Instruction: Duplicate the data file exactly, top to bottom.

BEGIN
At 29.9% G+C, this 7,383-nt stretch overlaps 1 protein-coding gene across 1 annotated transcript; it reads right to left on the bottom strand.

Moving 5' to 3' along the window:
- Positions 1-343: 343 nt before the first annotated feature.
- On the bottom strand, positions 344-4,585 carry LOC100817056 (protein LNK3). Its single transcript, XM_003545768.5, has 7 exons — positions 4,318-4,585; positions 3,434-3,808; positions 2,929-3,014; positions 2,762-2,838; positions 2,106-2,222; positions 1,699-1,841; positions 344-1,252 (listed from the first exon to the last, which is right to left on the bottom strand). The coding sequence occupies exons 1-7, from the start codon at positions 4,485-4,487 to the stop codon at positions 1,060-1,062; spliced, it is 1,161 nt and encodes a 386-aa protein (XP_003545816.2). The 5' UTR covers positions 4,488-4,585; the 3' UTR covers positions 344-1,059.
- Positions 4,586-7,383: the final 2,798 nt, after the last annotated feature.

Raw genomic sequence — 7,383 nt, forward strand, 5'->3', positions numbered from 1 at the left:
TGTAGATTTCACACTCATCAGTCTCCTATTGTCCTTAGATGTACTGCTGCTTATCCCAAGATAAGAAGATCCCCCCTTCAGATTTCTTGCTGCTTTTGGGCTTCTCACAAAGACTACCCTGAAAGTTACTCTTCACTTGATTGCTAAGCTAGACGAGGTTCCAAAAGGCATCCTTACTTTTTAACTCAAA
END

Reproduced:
At 29.9% G+C, this 7,383-nt stretch overlaps 1 protein-coding gene across 1 annotated transcript; it reads right to left on the bottom strand.

Moving 5' to 3' along the window:
- Positions 1-343: 343 nt before the first annotated feature.
- On the bottom strand, positions 344-4,585 carry LOC100817056 (protein LNK3). Its single transcript, XM_003545768.5, has 7 exons — positions 4,318-4,585; positions 3,434-3,808; positions 2,929-3,014; positions 2,762-2,838; positions 2,106-2,222; positions 1,699-1,841; positions 344-1,252 (listed from the first exon to the last, which is right to left on the bottom strand). The coding sequence occupies exons 1-7, from the start codon at positions 4,485-4,487 to the stop codon at positions 1,060-1,062; spliced, it is 1,161 nt and encodes a 386-aa protein (XP_003545816.2). The 5' UTR covers positions 4,488-4,585; the 3' UTR covers positions 344-1,059.
- Positions 4,586-7,383: the final 2,798 nt, after the last annotated feature.

Raw genomic sequence — 7,383 nt, forward strand, 5'->3', positions numbered from 1 at the left:
TGTAGATTTCACACTCATCAGTCTCCTATTGTCCTTAGATGTACTGCTGCTTATCCCAAGATAAGAAGATCCCCCCTTCAGATTTCTTGCTGCTTTTGGGCTTCTCACAAAGACTACCCTGAAAGTTACTCTTCACTTGATTGCTAAGCTAGACGAGGTTCCAAAAGGCATCCTTACTTTTTAACTCAAA